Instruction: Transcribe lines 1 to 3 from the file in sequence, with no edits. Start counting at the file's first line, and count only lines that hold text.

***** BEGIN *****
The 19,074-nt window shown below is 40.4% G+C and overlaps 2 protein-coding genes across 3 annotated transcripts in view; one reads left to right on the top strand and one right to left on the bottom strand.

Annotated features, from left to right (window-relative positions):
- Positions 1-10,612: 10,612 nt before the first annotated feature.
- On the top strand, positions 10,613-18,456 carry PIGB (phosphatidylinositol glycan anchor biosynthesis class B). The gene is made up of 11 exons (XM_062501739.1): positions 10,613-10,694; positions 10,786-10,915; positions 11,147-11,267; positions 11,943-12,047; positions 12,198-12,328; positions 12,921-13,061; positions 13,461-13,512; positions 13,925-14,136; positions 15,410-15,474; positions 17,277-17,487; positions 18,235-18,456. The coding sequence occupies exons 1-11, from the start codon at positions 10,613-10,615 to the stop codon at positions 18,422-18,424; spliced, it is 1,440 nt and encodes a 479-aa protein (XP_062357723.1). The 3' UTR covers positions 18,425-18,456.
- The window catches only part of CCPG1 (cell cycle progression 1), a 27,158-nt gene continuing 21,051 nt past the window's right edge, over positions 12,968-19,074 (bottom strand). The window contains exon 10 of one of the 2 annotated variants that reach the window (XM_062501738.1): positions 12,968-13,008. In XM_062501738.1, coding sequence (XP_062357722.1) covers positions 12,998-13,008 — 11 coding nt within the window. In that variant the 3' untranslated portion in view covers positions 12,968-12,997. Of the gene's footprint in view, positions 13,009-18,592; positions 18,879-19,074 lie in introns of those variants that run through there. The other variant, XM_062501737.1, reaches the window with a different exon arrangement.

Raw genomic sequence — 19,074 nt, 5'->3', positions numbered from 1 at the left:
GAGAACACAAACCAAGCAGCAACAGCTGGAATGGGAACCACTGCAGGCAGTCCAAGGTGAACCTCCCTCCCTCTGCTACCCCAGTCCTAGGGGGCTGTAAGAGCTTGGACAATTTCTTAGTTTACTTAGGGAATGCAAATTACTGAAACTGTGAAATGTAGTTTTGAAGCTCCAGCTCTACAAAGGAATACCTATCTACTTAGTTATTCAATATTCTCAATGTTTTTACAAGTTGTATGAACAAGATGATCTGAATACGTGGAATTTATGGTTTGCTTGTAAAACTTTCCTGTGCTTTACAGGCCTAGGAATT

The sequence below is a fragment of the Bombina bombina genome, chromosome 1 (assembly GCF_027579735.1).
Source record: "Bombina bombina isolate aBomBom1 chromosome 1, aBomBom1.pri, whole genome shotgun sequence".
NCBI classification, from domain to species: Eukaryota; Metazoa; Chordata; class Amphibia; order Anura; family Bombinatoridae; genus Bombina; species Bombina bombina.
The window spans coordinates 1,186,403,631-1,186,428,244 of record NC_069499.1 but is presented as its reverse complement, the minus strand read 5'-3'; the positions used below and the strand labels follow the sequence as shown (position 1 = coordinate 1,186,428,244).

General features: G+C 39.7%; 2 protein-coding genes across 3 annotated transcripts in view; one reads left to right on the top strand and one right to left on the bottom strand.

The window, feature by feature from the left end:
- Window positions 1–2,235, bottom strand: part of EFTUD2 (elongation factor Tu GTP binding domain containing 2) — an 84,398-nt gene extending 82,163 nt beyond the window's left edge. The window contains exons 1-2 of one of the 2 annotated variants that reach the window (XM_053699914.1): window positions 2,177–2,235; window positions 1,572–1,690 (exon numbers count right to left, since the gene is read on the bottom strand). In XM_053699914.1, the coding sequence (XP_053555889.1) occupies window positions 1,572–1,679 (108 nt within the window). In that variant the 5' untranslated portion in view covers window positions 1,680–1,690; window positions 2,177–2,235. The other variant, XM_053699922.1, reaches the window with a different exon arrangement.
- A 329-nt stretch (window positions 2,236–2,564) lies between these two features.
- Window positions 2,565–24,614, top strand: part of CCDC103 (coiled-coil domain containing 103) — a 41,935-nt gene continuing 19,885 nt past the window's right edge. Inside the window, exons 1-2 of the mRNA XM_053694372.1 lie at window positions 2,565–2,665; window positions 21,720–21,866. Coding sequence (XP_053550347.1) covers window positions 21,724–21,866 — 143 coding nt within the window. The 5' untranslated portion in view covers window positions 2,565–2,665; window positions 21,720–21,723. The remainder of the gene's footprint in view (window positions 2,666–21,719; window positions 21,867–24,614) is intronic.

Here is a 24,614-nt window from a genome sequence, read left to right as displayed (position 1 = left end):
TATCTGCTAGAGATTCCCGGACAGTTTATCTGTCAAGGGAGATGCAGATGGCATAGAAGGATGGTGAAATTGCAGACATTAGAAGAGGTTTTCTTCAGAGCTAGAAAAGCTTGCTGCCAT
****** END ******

The 19,074-nt window shown below is 40.4% G+C and overlaps 2 protein-coding genes across 3 annotated transcripts in view; one reads left to right on the top strand and one right to left on the bottom strand.

Annotated features, from left to right (window-relative positions):
- Positions 1-10,612: 10,612 nt before the first annotated feature.